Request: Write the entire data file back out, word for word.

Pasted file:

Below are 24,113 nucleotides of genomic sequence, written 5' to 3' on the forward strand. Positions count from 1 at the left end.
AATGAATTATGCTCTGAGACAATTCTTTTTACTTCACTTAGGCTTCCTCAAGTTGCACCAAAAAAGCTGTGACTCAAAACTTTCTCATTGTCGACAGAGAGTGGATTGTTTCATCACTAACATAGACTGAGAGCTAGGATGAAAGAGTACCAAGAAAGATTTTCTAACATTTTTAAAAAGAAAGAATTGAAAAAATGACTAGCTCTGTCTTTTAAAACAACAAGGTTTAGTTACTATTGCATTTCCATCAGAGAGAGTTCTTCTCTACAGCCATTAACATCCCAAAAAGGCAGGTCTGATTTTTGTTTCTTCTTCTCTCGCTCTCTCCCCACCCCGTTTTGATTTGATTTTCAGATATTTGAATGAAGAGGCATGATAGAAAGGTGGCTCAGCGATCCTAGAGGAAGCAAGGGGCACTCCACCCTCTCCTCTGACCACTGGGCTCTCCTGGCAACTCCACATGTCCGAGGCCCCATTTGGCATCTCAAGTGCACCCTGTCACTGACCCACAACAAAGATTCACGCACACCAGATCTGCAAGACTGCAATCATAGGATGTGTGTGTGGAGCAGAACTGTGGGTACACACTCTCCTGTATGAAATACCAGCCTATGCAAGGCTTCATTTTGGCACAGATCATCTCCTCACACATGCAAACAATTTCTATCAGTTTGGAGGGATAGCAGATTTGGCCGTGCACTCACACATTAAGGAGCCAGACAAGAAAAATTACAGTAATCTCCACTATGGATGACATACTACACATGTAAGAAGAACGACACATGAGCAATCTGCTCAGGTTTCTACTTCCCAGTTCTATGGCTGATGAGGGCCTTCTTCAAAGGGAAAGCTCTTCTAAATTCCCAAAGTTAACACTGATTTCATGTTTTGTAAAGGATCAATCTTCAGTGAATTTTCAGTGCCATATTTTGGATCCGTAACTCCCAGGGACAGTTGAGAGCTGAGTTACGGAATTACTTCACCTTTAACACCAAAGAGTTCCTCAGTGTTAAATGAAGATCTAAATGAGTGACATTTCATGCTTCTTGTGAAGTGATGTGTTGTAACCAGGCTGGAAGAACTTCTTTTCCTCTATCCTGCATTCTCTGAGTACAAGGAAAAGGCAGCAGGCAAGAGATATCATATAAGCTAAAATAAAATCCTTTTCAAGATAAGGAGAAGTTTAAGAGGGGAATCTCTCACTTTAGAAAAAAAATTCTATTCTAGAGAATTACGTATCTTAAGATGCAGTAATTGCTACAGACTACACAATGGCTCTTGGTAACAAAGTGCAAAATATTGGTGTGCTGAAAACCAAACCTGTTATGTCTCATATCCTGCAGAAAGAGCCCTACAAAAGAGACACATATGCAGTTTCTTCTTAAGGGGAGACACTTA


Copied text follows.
Below are 24,113 nucleotides of genomic sequence, written 5' to 3' on the forward strand. Positions count from 1 at the left end.
AATGAATTATGCTCTGAGACAATTCTTTTTACTTCACTTAGGCTTCCTCAAGTTGCACCAAAAAAGCTGTGACTCAAAACTTTCTCATTGTCGACAGAGAGTGGATTGTTTCATCACTAACATAGACTGAGAGCTAGGATGAAAGAGTACCAAGAAAGATTTTCTAACATTTTTAAAAAGAAAGAATTGAAAAAATGACTAGCTCTGTCTTTTAAAACAACAAGGTTTAGTTACTATTGCATTTCCATCAGAGAGAGTTCTTCTCTACAGCCATTAACATCCCAAAAAGGCAGGTCTGATTTTTGTTTCTTCTTCTCTCGCTCTCTCCCCACCCCGTTTTGATTTGATTTTCAGATATTTGAATGAAGAGGCATGATAGAAAGGTGGCTCAGCGATCCTAGAGGAAGCAAGGGGCACTCCACCCTCTCCTCTGACCACTGGGCTCTCCTGGCAACTCCACATGTCCGAGGCCCCATTTGGCATCTCAAGTGCACCCTGTCACTGACCCACAACAAAGATTCACGCACACCAGATCTGCAAGACTGCAATCATAGGATGTGTGTGTGGAGCAGAACTGTGGGTACACACTCTCCTGTATGAAATACCAGCCTATGCAAGGCTTCATTTTGGCACAGATCATCTCCTCACACATGCAAACAATTTCTATCAGTTTGGAGGGATAGCAGATTTGGCCGTGCACTCACACATTAAGGAGCCAGACAAGAAAAATTACAGTAATCTCCACTATGGATGACATACTACACATGTAAGAAGAACGACACATGAGCAATCTGCTCAGGTTTCTACTTCCCAGTTCTATGGCTGATGAGGGCCTTCTTCAAAGGGAAAGCTCTTCTAAATTCCCAAAGTTAACACTGATTTCATGTTTTGTAAAGGATCAATCTTCAGTGAATTTTCAGTGCCATATTTTGGATCCGTAACTCCCAGGGACAGTTGAGAGCTGAGTTACGGAATTACTTCACCTTTAACACCAAAGAGTTCCTCAGTGTTAAATGAAGATCTAAATGAGTGACATTTCATGCTTCTTGTGAAGTGATGTGTTGTAACCAGGCTGGAAGAACTTCTTTTCCTCTATCCTGCATTCTCTGAGTACAAGGAAAAGGCAGCAGGCAAGAGATATCATATAAGCTAAAATAAAATCCTTTTCAAGATAAGGAGAAGTTTAAGAGGGGAATCTCTCACTTTAGAAAAAAAATTCTATTCTAGAGAATTACGTATCTTAAGATGCAGTAATTGCTACAGACTACACAATGGCTCTTGGTAACAAAGTGCAAAATATTGGTGTGCTGAAAACCAAACCTGTTATGTCTCATATCCTGCAGAAAGAGCCCTACAAAAGAGACACATATGCAGTTTCTTCTTAAGGGGAGACACTTA